1. This is such an important topic, John! Far too much harm has been done in the name of religion, or of God, and not nearly enough healing done in its place. I tend to think that religion at its best points toward a deeply powerful force which is meant to be used for good, but when misunderstood or misappropriated can be used simply to prop up the ego, often at someone else’s expense. Power will always be seductive, as you point out. It is imperative that we exercise the kind of vigilance you recommend here.

    Reply
    • Thank you, Elizabeth! You wrote, “I tend to think that religion at its best points toward a deeply powerful force which is meant to be used for good, but when misunderstood or misappropriated can be used simply to prop up the ego, often at someone else’s expense.” Ah, so true. Jesus taught the Golden Rule, “Do onto others as you would have them do unto you” (Matthew 7:12). We find this principle in all the great religions. But, whether in religions or not, this should be the basic universal standard of courtesy between humans. All war, disharmony, discord, killing, fighting, and so forth, is simply the rampantly out-of-control ego on display in all its ugly grandeur.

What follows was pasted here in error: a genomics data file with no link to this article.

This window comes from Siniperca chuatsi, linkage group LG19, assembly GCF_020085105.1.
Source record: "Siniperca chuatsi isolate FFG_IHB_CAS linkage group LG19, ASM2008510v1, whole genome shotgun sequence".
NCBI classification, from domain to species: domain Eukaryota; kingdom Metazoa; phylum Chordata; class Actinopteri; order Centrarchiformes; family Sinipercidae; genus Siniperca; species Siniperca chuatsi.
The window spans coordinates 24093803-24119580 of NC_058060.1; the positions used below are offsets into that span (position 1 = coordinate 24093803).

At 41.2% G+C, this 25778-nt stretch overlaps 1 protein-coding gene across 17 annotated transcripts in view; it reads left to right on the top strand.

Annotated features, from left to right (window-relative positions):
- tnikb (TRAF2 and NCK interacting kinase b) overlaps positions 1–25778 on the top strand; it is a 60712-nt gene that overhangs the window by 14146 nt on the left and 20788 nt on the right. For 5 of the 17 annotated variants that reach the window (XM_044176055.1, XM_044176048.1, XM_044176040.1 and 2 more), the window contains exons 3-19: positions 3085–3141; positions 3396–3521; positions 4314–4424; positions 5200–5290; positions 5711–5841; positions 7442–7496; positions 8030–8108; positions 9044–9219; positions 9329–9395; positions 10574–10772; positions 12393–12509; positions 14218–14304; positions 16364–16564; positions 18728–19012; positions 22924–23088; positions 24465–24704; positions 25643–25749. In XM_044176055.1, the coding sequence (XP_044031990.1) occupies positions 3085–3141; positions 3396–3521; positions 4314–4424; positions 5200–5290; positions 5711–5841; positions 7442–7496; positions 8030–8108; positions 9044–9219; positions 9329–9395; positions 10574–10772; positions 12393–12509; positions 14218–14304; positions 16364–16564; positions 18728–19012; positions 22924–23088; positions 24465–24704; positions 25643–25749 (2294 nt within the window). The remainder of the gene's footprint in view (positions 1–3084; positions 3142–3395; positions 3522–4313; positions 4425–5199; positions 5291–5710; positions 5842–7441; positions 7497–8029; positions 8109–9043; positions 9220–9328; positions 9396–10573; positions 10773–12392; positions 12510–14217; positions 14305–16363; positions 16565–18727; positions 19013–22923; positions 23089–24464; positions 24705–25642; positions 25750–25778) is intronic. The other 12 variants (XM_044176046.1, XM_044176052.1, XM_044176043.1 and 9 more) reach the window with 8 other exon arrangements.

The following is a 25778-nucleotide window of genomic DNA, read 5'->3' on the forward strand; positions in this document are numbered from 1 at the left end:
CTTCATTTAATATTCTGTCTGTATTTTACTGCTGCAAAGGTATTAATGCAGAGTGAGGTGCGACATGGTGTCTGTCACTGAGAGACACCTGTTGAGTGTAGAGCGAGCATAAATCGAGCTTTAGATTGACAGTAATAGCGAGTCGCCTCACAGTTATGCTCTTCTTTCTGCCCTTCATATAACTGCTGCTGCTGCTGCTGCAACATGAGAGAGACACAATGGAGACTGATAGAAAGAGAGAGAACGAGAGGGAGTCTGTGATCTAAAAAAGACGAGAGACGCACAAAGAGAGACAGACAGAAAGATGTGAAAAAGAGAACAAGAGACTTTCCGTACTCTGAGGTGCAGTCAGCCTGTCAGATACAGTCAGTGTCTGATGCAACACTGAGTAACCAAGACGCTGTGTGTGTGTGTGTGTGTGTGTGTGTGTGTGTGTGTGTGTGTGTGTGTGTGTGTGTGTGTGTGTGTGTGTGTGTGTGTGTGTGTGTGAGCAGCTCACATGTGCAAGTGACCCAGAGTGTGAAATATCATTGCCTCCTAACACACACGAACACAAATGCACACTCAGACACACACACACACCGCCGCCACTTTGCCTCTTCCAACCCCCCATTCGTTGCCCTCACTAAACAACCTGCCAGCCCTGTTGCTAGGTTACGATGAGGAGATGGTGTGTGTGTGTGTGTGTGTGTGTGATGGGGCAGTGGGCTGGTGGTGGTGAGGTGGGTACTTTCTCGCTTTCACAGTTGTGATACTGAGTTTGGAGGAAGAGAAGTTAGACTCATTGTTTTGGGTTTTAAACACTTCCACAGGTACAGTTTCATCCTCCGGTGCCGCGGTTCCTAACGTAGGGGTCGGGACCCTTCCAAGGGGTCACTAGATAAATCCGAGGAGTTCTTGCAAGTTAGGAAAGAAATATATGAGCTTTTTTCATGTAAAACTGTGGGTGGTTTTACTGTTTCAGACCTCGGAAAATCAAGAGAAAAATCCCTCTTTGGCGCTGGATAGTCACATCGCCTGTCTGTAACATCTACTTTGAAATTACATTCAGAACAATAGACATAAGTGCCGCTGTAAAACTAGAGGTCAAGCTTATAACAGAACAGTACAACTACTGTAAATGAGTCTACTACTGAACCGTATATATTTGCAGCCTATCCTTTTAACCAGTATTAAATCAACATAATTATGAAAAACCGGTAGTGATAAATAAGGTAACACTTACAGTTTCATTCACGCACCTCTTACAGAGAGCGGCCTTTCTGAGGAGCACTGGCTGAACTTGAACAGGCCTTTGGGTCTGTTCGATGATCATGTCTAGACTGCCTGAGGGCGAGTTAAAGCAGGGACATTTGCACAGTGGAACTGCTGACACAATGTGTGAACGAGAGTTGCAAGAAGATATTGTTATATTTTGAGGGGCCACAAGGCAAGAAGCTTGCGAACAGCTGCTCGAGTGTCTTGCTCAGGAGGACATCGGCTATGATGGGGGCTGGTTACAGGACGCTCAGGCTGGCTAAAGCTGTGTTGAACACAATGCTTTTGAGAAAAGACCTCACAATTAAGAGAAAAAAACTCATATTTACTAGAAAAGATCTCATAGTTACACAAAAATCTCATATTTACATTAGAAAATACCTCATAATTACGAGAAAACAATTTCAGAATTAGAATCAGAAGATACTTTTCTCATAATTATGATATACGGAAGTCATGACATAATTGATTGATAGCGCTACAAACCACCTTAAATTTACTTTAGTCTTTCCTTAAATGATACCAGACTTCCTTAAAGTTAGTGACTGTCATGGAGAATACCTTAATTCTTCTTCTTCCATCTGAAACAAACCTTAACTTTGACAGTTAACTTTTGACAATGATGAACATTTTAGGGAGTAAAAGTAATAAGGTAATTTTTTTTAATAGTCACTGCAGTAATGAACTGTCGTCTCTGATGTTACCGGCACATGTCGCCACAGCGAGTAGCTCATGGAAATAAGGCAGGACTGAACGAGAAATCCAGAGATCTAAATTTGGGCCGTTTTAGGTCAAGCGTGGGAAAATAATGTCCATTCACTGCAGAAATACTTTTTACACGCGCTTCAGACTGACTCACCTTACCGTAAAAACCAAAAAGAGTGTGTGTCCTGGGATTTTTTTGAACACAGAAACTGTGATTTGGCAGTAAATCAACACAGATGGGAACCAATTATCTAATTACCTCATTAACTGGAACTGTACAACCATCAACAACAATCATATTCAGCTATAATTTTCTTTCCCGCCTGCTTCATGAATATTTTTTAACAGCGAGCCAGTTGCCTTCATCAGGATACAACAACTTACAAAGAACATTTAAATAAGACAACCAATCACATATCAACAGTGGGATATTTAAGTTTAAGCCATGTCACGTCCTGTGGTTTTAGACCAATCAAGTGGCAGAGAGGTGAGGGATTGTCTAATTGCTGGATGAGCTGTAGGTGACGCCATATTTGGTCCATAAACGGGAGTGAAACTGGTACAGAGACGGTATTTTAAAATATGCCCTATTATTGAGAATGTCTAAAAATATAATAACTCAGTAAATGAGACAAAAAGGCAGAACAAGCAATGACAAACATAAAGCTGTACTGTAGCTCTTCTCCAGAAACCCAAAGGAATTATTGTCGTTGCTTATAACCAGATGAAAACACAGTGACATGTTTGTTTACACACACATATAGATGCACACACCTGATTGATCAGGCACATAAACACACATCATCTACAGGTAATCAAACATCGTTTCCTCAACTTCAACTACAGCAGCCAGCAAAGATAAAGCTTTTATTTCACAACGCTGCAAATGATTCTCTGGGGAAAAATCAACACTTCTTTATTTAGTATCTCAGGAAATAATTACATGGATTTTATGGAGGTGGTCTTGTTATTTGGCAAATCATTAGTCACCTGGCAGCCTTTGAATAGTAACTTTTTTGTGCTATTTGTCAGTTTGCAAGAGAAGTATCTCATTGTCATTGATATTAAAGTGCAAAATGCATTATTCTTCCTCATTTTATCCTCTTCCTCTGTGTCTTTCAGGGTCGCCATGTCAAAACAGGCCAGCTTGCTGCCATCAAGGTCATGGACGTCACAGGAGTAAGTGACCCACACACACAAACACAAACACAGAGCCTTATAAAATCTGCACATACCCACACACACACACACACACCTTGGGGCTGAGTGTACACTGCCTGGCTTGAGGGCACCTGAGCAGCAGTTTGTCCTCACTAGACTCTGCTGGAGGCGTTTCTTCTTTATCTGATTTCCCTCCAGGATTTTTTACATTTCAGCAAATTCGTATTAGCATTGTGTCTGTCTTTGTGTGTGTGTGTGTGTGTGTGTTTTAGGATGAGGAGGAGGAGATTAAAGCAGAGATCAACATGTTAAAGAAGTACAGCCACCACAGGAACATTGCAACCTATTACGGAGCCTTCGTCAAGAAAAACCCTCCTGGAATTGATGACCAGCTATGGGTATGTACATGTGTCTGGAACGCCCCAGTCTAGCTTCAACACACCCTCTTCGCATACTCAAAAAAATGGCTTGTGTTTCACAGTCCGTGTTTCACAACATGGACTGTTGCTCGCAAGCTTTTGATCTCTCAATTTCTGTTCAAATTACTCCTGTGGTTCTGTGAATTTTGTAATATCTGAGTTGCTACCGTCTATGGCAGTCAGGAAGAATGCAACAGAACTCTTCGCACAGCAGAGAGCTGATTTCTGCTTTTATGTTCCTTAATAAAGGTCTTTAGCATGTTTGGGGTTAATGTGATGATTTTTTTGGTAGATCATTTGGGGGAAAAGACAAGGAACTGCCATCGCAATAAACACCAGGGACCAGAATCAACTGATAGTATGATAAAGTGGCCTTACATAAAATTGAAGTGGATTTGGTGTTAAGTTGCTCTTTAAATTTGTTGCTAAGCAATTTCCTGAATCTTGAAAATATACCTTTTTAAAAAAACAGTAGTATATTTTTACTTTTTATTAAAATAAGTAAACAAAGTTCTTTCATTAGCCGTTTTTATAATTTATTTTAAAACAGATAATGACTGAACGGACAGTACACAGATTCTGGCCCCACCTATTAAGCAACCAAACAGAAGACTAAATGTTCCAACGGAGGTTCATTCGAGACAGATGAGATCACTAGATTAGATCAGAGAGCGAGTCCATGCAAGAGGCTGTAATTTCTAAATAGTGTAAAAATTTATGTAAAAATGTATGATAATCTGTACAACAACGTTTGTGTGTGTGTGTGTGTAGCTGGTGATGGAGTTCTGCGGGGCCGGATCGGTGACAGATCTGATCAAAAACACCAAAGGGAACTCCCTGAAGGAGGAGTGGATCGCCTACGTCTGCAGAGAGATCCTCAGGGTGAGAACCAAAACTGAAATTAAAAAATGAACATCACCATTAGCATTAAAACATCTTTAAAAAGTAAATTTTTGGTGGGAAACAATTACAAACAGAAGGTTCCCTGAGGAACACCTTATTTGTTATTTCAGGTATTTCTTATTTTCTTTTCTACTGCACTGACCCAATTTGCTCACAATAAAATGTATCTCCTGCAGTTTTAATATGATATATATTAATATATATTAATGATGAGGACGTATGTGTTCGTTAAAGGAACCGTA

And to address your comment, “Far too much harm has been done in the name of religion,” in the context of the religious marketeers, it seems the one requirement for being a financially successful religious or spiritual teacher in this world is simply to hold an MBA degree. Master the art of selling, and that’s all it takes. Jesus needs to return in order to reform certain elements of his own Church! – John Roger Barrie

      Reply

Leave a Comment

error: Content is protected !!
Skip to content